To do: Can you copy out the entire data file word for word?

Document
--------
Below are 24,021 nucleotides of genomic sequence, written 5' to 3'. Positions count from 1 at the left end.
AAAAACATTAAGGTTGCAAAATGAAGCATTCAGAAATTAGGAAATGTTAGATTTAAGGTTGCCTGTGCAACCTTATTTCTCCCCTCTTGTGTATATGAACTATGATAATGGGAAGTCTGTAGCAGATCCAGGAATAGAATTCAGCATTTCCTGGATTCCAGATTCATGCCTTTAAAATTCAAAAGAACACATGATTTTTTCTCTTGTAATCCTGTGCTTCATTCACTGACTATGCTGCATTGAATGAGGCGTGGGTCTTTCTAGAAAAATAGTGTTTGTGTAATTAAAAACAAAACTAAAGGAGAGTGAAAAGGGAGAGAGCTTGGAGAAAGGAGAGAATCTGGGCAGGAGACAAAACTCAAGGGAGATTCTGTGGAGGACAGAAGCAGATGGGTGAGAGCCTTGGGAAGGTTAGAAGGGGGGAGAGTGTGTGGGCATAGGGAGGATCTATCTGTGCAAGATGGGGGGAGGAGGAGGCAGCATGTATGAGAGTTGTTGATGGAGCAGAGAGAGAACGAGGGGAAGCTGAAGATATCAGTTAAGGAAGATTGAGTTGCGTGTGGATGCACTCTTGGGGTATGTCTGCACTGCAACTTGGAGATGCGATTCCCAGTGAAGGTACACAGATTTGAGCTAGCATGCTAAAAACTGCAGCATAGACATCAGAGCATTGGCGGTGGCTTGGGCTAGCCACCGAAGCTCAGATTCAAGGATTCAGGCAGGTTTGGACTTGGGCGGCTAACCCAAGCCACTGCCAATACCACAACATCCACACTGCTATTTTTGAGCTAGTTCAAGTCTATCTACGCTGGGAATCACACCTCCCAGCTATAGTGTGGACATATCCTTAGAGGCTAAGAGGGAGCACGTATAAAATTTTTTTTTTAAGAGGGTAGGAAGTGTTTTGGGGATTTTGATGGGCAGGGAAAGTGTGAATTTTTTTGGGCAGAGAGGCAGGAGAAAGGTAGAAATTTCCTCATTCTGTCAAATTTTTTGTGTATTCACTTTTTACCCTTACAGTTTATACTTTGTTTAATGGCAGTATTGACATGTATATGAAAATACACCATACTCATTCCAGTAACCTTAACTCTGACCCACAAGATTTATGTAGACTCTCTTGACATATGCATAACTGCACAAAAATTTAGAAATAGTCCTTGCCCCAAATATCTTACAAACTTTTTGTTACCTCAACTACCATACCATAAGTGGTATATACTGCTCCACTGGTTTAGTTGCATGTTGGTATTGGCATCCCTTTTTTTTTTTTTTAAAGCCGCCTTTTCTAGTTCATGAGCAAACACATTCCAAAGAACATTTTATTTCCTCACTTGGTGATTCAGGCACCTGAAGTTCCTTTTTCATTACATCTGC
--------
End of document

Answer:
Below are 24,021 nucleotides of genomic sequence, written 5' to 3'. Positions count from 1 at the left end.
AAAAACATTAAGGTTGCAAAATGAAGCATTCAGAAATTAGGAAATGTTAGATTTAAGGTTGCCTGTGCAACCTTATTTCTCCCCTCTTGTGTATATGAACTATGATAATGGGAAGTCTGTAGCAGATCCAGGAATAGAATTCAGCATTTCCTGGATTCCAGATTCATGCCTTTAAAATTCAAAAGAACACATGATTTTTTCTCTTGTAATCCTGTGCTTCATTCACTGACTATGCTGCATTGAATGAGGCGTGGGTCTTTCTAGAAAAATAGTGTTTGTGTAATTAAAAACAAAACTAAAGGAGAGTGAAAAGGGAGAGAGCTTGGAGAAAGGAGAGAATCTGGGCAGGAGACAAAACTCAAGGGAGATTCTGTGGAGGACAGAAGCAGATGGGTGAGAGCCTTGGGAAGGTTAGAAGGGGGGAGAGTGTGTGGGCATAGGGAGGATCTATCTGTGCAAGATGGGGGGAGGAGGAGGCAGCATGTATGAGAGTTGTTGATGGAGCAGAGAGAGAACGAGGGGAAGCTGAAGATATCAGTTAAGGAAGATTGAGTTGCGTGTGGATGCACTCTTGGGGTATGTCTGCACTGCAACTTGGAGATGCGATTCCCAGTGAAGGTACACAGATTTGAGCTAGCATGCTAAAAACTGCAGCATAGACATCAGAGCATTGGCGGTGGCTTGGGCTAGCCACCGAAGCTCAGATTCAAGGATTCAGGCAGGTTTGGACTTGGGCGGCTAACCCAAGCCACTGCCAATACCACAACATCCACACTGCTATTTTTGAGCTAGTTCAAGTCTATCTACGCTGGGAATCACACCTCCCAGCTATAGTGTGGACATATCCTTAGAGGCTAAGAGGGAGCACGTATAAAATTTTTTTTTTAAGAGGGTAGGAAGTGTTTTGGGGATTTTGATGGGCAGGGAAAGTGTGAATTTTTTTGGGCAGAGAGGCAGGAGAAAGGTAGAAATTTCCTCATTCTGTCAAATTTTTTGTGTATTCACTTTTTACCCTTACAGTTTATACTTTGTTTAATGGCAGTATTGACATGTATATGAAAATACACCATACTCATTCCAGTAACCTTAACTCTGACCCACAAGATTTATGTAGACTCTCTTGACATATGCATAACTGCACAAAAATTTAGAAATAGTCCTTGCCCCAAATATCTTACAAACTTTTTGTTACCTCAACTACCATACCATAAGTGGTATATACTGCTCCACTGGTTTAGTTGCATGTTGGTATTGGCATCCCTTTTTTTTTTTTTTAAAGCCGCCTTTTCTAGTTCATGAGCAAACACATTCCAAAGAACATTTTATTTCCTCACTTGGTGATTCAGGCACCTGAAGTTCCTTTTTCATTACATCTGC